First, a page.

Standards, Testing, & Accountability

Catherine Gewertz reports today that New Hampshire Republicans have introduced a bill that would, it seems, all but undo the State Board of Education's decision to adopt the Common Core last July. She explains:

If approved, the measure would require the state legislature, called the "general court" in New Hampshire, to approve any changes the state board of education makes in academic standards. It specifies that the common standards, approved by the state board last July 8, "shall not be adopted" without the general court's consent. Both chambers of the New Hampshire legislature are controlled by Republicans, but the state's governor is a Democrat.

It seems strange to require legislative approval for something that doesn't seem to have needed it before, but one presumes they know what they're doing.

Either way, this is a terrible sign for Common Core implementation in New Hampshire. And it comes on the heels of eerily similar bills in Minnesota and Texas. (Of course, the MN and Texas bills explicitly forbid adoption of ?common? and ?national? standards.) And it also makes me wonder how many other states have groups working to unravel Common Core adoption before implementation has even begun?

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Liam Julian

?Today's NAEP results confirm that we have a crisis on our hands when it comes to civics education,? said former Supreme Court Justice Sandra Day O'Connor, responding to results released today showing that, according to the New York Times, ?fewer than half of American eighth graders knew the purpose of the Bill of Rights? and ?only one in 10 demonstrated acceptable knowledge of the checks and balances among the legislative, executive and judicial branches.?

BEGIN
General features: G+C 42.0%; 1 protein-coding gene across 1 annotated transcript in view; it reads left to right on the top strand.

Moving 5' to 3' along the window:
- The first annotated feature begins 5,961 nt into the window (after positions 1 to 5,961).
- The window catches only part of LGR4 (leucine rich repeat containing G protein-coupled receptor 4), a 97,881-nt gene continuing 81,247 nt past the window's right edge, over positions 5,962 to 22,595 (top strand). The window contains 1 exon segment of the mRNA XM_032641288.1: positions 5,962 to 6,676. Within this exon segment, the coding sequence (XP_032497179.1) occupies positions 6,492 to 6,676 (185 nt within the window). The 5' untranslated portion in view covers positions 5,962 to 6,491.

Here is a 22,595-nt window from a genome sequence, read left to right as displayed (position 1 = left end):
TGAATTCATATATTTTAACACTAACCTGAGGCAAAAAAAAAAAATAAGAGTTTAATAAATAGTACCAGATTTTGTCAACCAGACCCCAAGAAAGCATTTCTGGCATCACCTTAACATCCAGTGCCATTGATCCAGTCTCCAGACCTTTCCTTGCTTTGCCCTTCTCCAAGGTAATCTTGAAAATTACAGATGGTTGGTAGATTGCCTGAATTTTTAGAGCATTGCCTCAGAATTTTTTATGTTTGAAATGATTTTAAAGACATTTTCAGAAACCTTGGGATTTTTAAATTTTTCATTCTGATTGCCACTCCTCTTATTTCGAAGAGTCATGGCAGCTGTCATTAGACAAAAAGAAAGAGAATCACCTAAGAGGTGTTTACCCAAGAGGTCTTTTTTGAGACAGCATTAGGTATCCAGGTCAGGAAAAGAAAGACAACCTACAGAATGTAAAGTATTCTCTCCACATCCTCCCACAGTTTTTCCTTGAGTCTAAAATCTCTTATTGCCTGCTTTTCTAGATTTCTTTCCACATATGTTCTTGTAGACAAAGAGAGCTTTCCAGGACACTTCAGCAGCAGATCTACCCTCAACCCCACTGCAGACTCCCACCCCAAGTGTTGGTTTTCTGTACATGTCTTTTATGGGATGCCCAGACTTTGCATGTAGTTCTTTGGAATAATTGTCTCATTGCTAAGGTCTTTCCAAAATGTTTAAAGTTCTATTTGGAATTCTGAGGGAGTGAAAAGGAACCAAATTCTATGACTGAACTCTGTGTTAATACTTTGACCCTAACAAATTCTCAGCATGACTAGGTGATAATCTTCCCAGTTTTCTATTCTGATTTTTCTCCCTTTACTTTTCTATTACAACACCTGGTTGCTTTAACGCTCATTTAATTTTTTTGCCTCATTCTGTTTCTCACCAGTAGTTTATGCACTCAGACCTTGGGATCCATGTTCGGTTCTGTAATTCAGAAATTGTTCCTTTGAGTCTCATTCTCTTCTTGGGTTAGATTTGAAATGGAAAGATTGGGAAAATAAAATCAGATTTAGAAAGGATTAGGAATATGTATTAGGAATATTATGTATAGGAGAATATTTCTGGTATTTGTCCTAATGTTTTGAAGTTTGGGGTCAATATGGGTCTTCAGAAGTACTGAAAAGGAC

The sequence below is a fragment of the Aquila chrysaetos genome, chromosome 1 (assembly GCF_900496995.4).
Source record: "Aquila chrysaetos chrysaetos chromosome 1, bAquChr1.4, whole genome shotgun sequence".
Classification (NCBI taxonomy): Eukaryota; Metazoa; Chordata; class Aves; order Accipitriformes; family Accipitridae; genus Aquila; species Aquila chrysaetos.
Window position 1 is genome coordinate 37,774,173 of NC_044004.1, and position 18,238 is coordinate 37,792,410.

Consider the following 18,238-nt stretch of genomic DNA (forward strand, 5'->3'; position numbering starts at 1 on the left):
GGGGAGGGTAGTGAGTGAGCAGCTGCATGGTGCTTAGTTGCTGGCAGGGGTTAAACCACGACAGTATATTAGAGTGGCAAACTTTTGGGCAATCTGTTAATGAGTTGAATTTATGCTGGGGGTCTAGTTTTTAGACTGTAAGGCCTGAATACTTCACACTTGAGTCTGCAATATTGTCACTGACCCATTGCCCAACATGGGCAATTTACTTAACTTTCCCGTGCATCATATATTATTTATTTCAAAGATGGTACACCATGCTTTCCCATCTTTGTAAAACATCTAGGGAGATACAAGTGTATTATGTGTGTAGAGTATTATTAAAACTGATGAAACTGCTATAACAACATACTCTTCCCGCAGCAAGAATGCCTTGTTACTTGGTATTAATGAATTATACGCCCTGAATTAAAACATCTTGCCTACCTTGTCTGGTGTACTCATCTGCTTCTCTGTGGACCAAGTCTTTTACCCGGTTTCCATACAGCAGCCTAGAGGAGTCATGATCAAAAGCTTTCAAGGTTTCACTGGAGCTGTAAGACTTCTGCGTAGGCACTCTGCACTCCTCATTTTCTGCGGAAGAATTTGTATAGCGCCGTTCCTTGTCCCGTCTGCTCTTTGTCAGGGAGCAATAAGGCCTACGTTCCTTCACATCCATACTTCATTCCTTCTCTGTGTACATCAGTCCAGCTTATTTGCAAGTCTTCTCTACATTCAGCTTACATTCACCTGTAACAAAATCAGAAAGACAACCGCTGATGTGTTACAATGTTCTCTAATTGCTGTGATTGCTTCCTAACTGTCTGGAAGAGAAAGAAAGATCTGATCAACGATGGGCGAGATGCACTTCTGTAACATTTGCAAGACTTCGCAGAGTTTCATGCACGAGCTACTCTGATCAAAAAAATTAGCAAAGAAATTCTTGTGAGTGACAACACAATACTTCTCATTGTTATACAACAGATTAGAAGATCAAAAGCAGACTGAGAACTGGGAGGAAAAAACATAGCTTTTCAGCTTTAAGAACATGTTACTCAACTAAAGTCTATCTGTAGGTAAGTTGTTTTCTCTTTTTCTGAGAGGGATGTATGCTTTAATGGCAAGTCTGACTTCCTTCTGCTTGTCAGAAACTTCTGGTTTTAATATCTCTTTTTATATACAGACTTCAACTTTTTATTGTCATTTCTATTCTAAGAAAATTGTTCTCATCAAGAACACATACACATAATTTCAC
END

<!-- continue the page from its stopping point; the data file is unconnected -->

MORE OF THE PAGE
Crisis? Here are the test results, reported by the Times:

Average fourth-grade scores on the test's 300-point scale rose slightly since the exam was last administered, in 2006, to 157 from 154. Average eighth-grade scores were virtually unchanged at 151. The scores of high school seniors?students who are either eligible to vote or about to be?dropped to 148 from 151. Those scores mean that about a quarter of 4th- and 12th-grade students, and about one-fifth of 8th graders ranked at the proficient or advanced levels.

It's not great. But again:?is it, as O'Connor says, a crisis? Allow me to answer the question with a question: Is there a?time in?history to which O'Connor can point at which young Americans' knowledge of civics was at a level she would describe as not a crisis?

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Markets are a tool with many uses, and we employ them broadly in our society because on balance they create a lot of good. Kevin Welner doesn't see it that way, however, especially in education (PDF):